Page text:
The Men’s Shed movement: Locals share skills, have a laugh and build relationships at the Akaroa Men’s Shed

John Dunlop at home in the shed.

A retiree joins a global movement, lending a hand to build relationships — and neighbourhoods.

Words: Yawynne Yem  Photos: Julie Chandelier

In Akaroa, an 86-kilometre drive from his home in Christchurch, John Dunlop and a group of men are happily “on the tools”, constructing not only useful things but a community.

John, a retired social worker and lifetime woodsman, can be found at the Akaroa Men’s Shed most days of the week. He is its most regular attendee: “It’s my happy place,” he says.

The ‘Men’s Shed’ movement was born in Australia in the 1980s. It was based on the traditional concept of the backyard shed, a place where men could go and restore or fix household items.

At the Men’s Shed, blokes gathered to share skills, have a laugh, and take on projects. It has since developed into a global organization focused not only on supporting communities but also members’ mental health. There are currently 118 Men’s Sheds in Aotearoa, with 18 more in planning.

The idea for the Akaroa branch came from a men’s health day in 2012, organized by the local Lion’s Club. Without a home base, founding members met each Saturday morning at a builder’s yard.

John joined in 2014, before the club had an official location. When members needed a permanent base to store their treasured tools, they approached the Christchurch Council. A week later, they had an official “home”.

The large workshop, formerly the Banks Peninsula mechanical workshop, was just what the Akaroa Men’s Shed needed. “For me, the advantage is that I don’t have to move a car out of my garage to do any work as a project,” says John. “I can do it at the Men’s Shed and have 10 times the amount of space that I have in my own garage.”

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The free use of heavy-duty machinery is undoubtedly one reason members join, but there is also a deeper purpose. The shed provides a community for mostly retired men, who can dip their feet into a pool of knowledge offered by an eclectic mix — members include electricians, farmers, choirmasters and businesspeople.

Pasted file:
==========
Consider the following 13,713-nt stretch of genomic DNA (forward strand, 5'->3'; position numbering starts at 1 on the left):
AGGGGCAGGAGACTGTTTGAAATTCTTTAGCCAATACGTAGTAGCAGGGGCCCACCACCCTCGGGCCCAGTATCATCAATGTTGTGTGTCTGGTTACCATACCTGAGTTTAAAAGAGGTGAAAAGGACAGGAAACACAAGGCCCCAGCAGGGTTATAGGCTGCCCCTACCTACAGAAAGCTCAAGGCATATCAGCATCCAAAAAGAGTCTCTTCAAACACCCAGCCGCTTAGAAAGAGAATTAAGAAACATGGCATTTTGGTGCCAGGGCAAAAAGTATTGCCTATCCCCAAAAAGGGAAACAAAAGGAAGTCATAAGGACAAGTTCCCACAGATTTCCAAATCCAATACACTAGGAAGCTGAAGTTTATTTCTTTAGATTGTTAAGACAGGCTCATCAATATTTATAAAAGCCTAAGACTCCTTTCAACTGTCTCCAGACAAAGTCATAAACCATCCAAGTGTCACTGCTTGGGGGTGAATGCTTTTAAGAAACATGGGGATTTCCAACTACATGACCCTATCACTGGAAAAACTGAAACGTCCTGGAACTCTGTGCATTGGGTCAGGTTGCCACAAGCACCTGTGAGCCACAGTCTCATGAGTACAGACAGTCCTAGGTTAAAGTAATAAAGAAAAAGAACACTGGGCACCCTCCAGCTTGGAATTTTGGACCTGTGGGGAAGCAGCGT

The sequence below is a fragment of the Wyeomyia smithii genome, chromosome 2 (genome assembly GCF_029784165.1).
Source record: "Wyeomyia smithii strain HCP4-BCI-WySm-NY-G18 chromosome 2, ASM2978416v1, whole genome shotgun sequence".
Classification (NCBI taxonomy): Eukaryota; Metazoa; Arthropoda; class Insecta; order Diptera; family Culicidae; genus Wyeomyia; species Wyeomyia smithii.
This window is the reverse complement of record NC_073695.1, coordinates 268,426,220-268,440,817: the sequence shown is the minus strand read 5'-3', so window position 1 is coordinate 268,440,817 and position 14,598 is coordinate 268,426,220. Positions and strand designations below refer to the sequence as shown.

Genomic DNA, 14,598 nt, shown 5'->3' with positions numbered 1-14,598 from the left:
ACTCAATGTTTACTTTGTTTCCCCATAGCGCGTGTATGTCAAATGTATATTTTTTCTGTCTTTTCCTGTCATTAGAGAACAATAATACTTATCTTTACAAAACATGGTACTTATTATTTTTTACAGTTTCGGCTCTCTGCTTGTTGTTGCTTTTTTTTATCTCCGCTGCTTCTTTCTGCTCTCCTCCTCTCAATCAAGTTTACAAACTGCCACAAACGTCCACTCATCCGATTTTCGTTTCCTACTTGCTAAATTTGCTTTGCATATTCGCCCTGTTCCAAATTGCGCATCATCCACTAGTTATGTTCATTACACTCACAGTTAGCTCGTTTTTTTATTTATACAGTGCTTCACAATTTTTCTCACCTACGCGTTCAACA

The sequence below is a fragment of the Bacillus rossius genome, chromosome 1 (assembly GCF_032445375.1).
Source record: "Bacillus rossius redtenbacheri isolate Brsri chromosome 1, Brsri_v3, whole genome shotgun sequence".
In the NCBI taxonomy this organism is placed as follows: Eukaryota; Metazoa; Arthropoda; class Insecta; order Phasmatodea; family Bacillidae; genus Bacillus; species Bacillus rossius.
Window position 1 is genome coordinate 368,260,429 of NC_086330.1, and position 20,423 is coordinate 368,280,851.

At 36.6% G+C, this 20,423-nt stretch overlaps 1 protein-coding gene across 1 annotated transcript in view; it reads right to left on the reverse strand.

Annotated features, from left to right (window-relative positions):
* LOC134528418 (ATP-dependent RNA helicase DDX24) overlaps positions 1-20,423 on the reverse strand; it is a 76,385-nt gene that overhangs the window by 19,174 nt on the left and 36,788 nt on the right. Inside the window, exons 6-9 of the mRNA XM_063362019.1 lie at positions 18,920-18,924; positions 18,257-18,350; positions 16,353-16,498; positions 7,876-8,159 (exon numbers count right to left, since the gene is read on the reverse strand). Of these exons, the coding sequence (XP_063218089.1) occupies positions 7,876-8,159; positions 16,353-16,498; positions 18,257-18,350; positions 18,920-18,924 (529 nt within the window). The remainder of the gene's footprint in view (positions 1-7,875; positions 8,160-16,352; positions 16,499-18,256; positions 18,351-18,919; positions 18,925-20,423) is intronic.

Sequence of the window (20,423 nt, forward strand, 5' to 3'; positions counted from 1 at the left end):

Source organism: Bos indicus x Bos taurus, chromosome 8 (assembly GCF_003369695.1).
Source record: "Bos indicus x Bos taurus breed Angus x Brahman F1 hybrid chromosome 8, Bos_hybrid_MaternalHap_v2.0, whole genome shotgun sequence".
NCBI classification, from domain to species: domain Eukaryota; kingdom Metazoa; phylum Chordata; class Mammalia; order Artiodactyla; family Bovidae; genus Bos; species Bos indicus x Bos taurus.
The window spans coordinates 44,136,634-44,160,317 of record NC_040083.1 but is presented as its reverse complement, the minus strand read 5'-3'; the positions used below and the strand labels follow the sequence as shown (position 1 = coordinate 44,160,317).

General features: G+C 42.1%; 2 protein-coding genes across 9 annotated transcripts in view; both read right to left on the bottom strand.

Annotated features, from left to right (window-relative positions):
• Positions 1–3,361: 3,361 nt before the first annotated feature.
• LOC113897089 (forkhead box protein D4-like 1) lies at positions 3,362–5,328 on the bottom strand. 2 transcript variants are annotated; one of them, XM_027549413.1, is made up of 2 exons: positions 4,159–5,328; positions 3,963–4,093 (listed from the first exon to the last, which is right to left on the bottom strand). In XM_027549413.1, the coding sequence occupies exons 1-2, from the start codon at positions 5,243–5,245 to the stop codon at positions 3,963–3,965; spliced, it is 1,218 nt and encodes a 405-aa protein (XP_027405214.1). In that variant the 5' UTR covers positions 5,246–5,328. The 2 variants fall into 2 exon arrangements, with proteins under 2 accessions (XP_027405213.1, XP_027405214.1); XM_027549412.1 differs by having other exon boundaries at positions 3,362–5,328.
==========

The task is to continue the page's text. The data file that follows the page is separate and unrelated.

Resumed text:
Whether it be creating shelters for penguins, rodent traps for Pest Free Banks Peninsula or walking canes from mānuka branches, the Akaroa community is in the palm of their well-worn hands.

They’ve become the talk of the town. “We have quite a high profile in the local community, with people saying, ‘Why don’t you get the guys from the shed to have a look at that?’” says John.

Everyone is welcome, even those without skills but just wanting to participate. “They’re to watch or do whatever they want to do,” he says. This hospitality has encouraged nearly 40 members. Despite the club’s name, women are also welcome.

“That’s an interesting development,” says John. “A lot of the Men’s Sheds in New Zealand don’t have women participating. We’ve decided there’s no reason why women shouldn’t be here.” One female member has learned to handcraft wooden bowls; her skills are now so refined that John has become her pupil.

There have been bigger projects, such as refurbishing an antique Doctor Who-esque telephone box into a community book library. The shed’s tūī feeders, made from old glass bottles, are also popular. “Somebody came along the other day with three boxes of empty bottles — they were very proud to be contributing to the tūī feeders,” says John.

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John’s family aren’t surprised by his dedication to the shed. “They know that I’ve been making things with wood all my life,” he says. A bassinet he made for his newborn daughter is now being used by his grandchildren. He hopes that the skills of the shed’s members are passed on in this way too.


Men’s Sheds are the perfect place to learn new skills and build new relationships. Members can hold an affinity for woodwork, metalwork, or simply be a bolt holding the shed together by helping serve morning tea. Community is the driving force.

John says there is also no pressure to be there every week. “If someone is doing a particular project, they might be in four or five days. Then, we might not see them for a month or so after that.” For more, see

NZ Life and Leisure This article first appeared in NZ Life & Leisure Magazine.

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